A state appeals court rejected a petition by the California High-Speed Rail Authority, potentially clearing the tracks for a trial over whether the agency’s controversial and ambitious bullet-train plan can comply with state law.
Three justices with the 3rd District Court of Appeal in Sacramento issued an order late Tuesday summarily denying the rail agency’s March 21 request related to a lawsuit by high-speed rail foes in Kings County. The rail authority had asked the appeals court to overturn a Sacramento Superior Court decision ordering a trial on one part of a lawsuit while another portion of the case is pending an appeal.
“It’s nice when you win one,” said Stuart Flashman, an Oakland attorney representing Kings County farmer John Tos, Hanford homeowner Aaron Fukuda and the Kings County Board of Supervisors. “I thought this (petition) was stupid, and by issuing a summary judgment it looks like the justices thought so, too.”
The appellate decision is the latest development in a complex web of litigation that threatens to stall or kill the proposed $68 billion statewide high-speed rail program, even as the rail agency says it is on the cusp of starting construction on the first 29-mile stretch in Madera and Fresno counties.
The Kings County opponents are suing the rail authority in a two-pronged case filed in late 2011 over compliance with Proposition 1A, the $9.9 billion high-speed rail bond approved by California voters in 2008. The portion of the lawsuit affected by Tuesday’s order involves assertions by Tos, Fukuda and the county that plans for bullet trains to share upgraded, electrified tracks with commuter trains along the San Francisco Peninsula (and to a lesser degree in the Los Angeles area) violates Proposition 1A in several key aspects:
• That the blended system is substantially different from a line of dedicated tracks for high-speed trains that some hard-core advocates and project opponents both say was what voters were promised in Proposition 1A.
• That sharing tracks with the Caltrain commuter line between San Francisco and San Jose will keep high-speed trains from achieving Proposition 1A’s mandate for a 2-hour 40-minute nonstop ride from downtown San Francisco to Los Angeles’ Union Station.
• That the system would not be able to operate without a public subsidy.
Collectively they add up to an illegal expenditure of public funds for the high-speed rail program, according the lawsuit. In early March, Sacramento Superior Court Judge Michael Kenny denied a motion by the rail agency to dismiss this portion of the Tos/Fukuda/Kings County case.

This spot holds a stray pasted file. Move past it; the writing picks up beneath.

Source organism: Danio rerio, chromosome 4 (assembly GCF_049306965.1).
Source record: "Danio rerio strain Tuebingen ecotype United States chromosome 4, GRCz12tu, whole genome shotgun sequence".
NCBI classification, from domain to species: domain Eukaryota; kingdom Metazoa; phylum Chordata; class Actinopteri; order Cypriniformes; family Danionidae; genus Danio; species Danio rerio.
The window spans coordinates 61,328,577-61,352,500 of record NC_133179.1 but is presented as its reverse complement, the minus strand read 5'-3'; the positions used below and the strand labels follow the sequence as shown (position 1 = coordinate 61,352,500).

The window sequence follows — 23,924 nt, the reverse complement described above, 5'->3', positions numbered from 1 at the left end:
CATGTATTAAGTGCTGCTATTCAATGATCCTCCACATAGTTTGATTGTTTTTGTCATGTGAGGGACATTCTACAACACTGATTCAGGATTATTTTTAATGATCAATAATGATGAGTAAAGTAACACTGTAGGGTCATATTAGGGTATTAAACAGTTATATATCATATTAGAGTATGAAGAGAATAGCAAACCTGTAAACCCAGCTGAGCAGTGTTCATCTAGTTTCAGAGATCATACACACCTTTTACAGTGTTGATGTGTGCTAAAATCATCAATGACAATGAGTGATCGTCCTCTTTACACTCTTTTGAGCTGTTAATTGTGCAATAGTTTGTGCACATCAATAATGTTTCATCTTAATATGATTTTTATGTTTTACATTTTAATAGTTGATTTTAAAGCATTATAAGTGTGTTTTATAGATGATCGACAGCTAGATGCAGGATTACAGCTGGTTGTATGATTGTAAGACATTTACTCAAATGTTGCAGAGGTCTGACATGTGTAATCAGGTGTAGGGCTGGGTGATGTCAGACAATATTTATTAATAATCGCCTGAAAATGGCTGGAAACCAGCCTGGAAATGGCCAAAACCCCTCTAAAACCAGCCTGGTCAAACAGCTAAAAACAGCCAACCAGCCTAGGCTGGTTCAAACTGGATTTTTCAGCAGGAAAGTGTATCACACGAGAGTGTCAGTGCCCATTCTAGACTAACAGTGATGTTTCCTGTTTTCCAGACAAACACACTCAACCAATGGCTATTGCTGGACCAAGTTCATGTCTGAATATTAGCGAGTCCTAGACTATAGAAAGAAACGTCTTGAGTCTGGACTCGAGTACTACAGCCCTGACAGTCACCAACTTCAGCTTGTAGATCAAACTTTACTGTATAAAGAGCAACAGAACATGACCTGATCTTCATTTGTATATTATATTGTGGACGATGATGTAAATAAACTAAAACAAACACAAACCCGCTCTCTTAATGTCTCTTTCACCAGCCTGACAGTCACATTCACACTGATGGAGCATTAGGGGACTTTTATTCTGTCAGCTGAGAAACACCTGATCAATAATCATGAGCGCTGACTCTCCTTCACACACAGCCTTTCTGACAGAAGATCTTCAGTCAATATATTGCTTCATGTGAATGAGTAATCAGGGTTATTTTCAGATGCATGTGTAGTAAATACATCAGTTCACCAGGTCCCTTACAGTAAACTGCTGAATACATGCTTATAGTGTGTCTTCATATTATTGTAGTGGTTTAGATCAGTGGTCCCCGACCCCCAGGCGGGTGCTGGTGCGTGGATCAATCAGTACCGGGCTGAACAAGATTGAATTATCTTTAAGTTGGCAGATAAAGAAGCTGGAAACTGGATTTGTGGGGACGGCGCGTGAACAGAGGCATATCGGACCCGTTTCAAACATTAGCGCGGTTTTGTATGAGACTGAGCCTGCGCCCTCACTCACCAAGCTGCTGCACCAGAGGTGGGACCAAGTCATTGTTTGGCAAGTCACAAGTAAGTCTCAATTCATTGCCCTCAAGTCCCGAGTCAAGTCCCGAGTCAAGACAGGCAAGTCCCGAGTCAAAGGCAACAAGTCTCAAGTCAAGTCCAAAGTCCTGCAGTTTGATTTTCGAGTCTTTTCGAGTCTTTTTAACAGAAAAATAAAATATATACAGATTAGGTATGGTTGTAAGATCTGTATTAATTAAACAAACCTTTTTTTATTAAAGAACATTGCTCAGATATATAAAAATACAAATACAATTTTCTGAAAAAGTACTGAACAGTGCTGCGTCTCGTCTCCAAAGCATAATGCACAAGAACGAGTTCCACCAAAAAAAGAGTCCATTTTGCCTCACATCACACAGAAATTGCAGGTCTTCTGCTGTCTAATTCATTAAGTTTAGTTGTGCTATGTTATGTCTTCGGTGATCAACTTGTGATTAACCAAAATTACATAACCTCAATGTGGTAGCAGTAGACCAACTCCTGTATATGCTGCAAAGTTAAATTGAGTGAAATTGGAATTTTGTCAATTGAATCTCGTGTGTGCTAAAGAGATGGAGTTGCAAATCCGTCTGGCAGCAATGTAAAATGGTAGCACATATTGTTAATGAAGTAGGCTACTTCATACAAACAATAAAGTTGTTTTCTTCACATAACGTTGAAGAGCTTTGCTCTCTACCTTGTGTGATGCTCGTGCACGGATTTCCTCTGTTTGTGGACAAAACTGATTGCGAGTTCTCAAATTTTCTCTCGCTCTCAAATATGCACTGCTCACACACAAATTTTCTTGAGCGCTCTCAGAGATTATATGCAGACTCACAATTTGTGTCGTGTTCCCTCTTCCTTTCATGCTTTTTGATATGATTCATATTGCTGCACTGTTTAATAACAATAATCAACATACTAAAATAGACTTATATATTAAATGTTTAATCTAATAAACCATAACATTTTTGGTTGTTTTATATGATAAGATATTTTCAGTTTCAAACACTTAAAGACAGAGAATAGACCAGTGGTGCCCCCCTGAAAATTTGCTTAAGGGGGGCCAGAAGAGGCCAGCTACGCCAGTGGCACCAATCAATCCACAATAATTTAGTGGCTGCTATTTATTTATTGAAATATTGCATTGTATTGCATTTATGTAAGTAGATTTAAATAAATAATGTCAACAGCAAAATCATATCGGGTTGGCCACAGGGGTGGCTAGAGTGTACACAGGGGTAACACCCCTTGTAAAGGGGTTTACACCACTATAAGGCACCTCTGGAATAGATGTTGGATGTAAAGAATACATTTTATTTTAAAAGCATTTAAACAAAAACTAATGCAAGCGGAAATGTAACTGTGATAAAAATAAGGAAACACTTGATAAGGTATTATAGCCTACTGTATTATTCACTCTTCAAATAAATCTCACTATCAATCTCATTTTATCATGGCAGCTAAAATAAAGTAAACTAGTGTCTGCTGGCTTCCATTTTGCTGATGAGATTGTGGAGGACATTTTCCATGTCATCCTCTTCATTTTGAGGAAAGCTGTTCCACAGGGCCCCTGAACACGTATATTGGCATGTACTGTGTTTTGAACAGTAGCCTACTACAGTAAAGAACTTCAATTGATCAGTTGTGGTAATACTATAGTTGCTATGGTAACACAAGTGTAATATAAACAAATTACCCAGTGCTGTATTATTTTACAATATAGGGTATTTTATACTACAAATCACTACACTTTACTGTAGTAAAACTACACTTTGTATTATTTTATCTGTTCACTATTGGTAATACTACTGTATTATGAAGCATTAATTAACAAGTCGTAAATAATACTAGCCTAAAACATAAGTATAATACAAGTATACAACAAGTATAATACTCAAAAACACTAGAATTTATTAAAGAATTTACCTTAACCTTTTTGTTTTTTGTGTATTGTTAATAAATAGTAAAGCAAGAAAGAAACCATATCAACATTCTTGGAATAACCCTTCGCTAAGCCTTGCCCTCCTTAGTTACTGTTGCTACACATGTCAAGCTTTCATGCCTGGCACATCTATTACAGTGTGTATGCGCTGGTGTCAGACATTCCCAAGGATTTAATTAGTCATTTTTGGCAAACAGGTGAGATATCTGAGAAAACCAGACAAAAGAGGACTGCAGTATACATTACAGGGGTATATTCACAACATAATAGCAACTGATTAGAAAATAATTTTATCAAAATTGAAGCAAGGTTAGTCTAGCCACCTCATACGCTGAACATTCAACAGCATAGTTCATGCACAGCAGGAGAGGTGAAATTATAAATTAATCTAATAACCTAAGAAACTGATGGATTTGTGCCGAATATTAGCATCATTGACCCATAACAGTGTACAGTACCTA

Kenny had ruled last fall on the first phase of the Kings County lawsuit, determining that the rail agency violated Proposition 1A by producing a financing plan in late 2011 that failed to meet the requirements of the ballot measure.
Flashman said he expects that the rail authority will ask the California Supreme Court to review Tuesday’s ruling. “I’m also guessing that review will be quickly denied,” he said. “That means that the trial on the issue of the authority’s violations of Prop. 1A’s requirements ... will move forward, probably sometime this summer.”
In a statement tinged with a hint of defiance Wednesday, rail authority chairman Dan Richard defended the agency’s efforts.
“We are confident that we are complying with the law and are moving forward to create jobs and clean transportation by building California’s high-speed rail system,” Richard said. “Transformative projects historically have faced obstacles and we will continue to oppose all efforts to delay the high-speed rail program.”
Richard’s statement did not indicate whether the agency plans to take its appeal to the state Supreme Court.
The rail authority’s plan for sharing improved Caltrain tracks in the Bay Area was spurred by opposition in communities and among some elected representatives along the peninsula to a new set of dedicated tracks between San Jose and San Francisco and a desire to reduce the costs for the statewide system. In November 2011, a draft business plan issued by the agency estimated the cost for fully dedicated tracks for Phase 1 of the system from San Francisco to Los Angeles through the San Joaquin Valley at more than $98 billion. Later phases would extend the system to Sacramento and San Diego.
By March 2012, the authority had modified its plans, calculating a savings of about $30 billion from sharing the Caltrain right of way and tracks for about 50 miles of the proposed 520-mile Phase 1.
The 3rd District Court of Appeal is also mulling appeals from the rail authority of two other rulings by Kenny over the high-speed rail project: the first piece of the Kings County lawsuit on the 2011 financing plan, and Kenny’s refusal to validate the sale of Proposition 1A bonds needed to pay for the first phases of construction in the San Joaquin Valley.